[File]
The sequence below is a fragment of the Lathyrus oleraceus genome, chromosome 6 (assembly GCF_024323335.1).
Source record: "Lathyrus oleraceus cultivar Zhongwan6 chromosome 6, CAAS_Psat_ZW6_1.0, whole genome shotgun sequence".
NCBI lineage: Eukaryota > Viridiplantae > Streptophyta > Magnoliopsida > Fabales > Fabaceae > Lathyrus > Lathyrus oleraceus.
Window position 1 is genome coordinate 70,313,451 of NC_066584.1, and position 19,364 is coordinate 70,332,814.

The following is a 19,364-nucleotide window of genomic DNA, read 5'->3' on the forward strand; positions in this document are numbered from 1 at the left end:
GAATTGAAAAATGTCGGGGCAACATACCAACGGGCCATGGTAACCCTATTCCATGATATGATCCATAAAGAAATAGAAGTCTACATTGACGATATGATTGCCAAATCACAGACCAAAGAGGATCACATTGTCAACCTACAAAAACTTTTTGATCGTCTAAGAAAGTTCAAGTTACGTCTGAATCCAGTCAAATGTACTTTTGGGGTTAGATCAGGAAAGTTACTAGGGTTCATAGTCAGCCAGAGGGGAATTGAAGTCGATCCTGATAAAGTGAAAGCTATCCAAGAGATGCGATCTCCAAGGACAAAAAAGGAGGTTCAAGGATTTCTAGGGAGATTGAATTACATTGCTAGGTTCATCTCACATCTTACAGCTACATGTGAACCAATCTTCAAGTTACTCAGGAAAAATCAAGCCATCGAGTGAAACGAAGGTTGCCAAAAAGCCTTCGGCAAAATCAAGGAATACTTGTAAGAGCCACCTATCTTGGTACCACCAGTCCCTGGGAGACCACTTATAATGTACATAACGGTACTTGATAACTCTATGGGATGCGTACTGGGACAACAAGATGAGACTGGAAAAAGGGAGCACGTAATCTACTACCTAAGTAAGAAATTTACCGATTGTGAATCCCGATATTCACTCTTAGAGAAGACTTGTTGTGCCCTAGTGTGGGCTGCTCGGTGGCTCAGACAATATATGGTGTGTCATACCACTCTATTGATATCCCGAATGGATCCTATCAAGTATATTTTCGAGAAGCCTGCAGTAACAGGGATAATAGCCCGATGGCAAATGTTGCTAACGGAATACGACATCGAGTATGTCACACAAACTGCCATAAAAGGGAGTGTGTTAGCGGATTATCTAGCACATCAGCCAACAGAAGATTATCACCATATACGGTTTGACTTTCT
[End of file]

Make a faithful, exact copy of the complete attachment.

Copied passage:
The sequence below is a fragment of the Lathyrus oleraceus genome, chromosome 6 (assembly GCF_024323335.1).
Source record: "Lathyrus oleraceus cultivar Zhongwan6 chromosome 6, CAAS_Psat_ZW6_1.0, whole genome shotgun sequence".
NCBI lineage: Eukaryota > Viridiplantae > Streptophyta > Magnoliopsida > Fabales > Fabaceae > Lathyrus > Lathyrus oleraceus.
Window position 1 is genome coordinate 70,313,451 of NC_066584.1, and position 19,364 is coordinate 70,332,814.

The following is a 19,364-nucleotide window of genomic DNA, read 5'->3' on the forward strand; positions in this document are numbered from 1 at the left end:
GAATTGAAAAATGTCGGGGCAACATACCAACGGGCCATGGTAACCCTATTCCATGATATGATCCATAAAGAAATAGAAGTCTACATTGACGATATGATTGCCAAATCACAGACCAAAGAGGATCACATTGTCAACCTACAAAAACTTTTTGATCGTCTAAGAAAGTTCAAGTTACGTCTGAATCCAGTCAAATGTACTTTTGGGGTTAGATCAGGAAAGTTACTAGGGTTCATAGTCAGCCAGAGGGGAATTGAAGTCGATCCTGATAAAGTGAAAGCTATCCAAGAGATGCGATCTCCAAGGACAAAAAAGGAGGTTCAAGGATTTCTAGGGAGATTGAATTACATTGCTAGGTTCATCTCACATCTTACAGCTACATGTGAACCAATCTTCAAGTTACTCAGGAAAAATCAAGCCATCGAGTGAAACGAAGGTTGCCAAAAAGCCTTCGGCAAAATCAAGGAATACTTGTAAGAGCCACCTATCTTGGTACCACCAGTCCCTGGGAGACCACTTATAATGTACATAACGGTACTTGATAACTCTATGGGATGCGTACTGGGACAACAAGATGAGACTGGAAAAAGGGAGCACGTAATCTACTACCTAAGTAAGAAATTTACCGATTGTGAATCCCGATATTCACTCTTAGAGAAGACTTGTTGTGCCCTAGTGTGGGCTGCTCGGTGGCTCAGACAATATATGGTGTGTCATACCACTCTATTGATATCCCGAATGGATCCTATCAAGTATATTTTCGAGAAGCCTGCAGTAACAGGGATAATAGCCCGATGGCAAATGTTGCTAACGGAATACGACATCGAGTATGTCACACAAACTGCCATAAAAGGGAGTGTGTTAGCGGATTATCTAGCACATCAGCCAACAGAAGATTATCACCATATACGGTTTGACTTTCT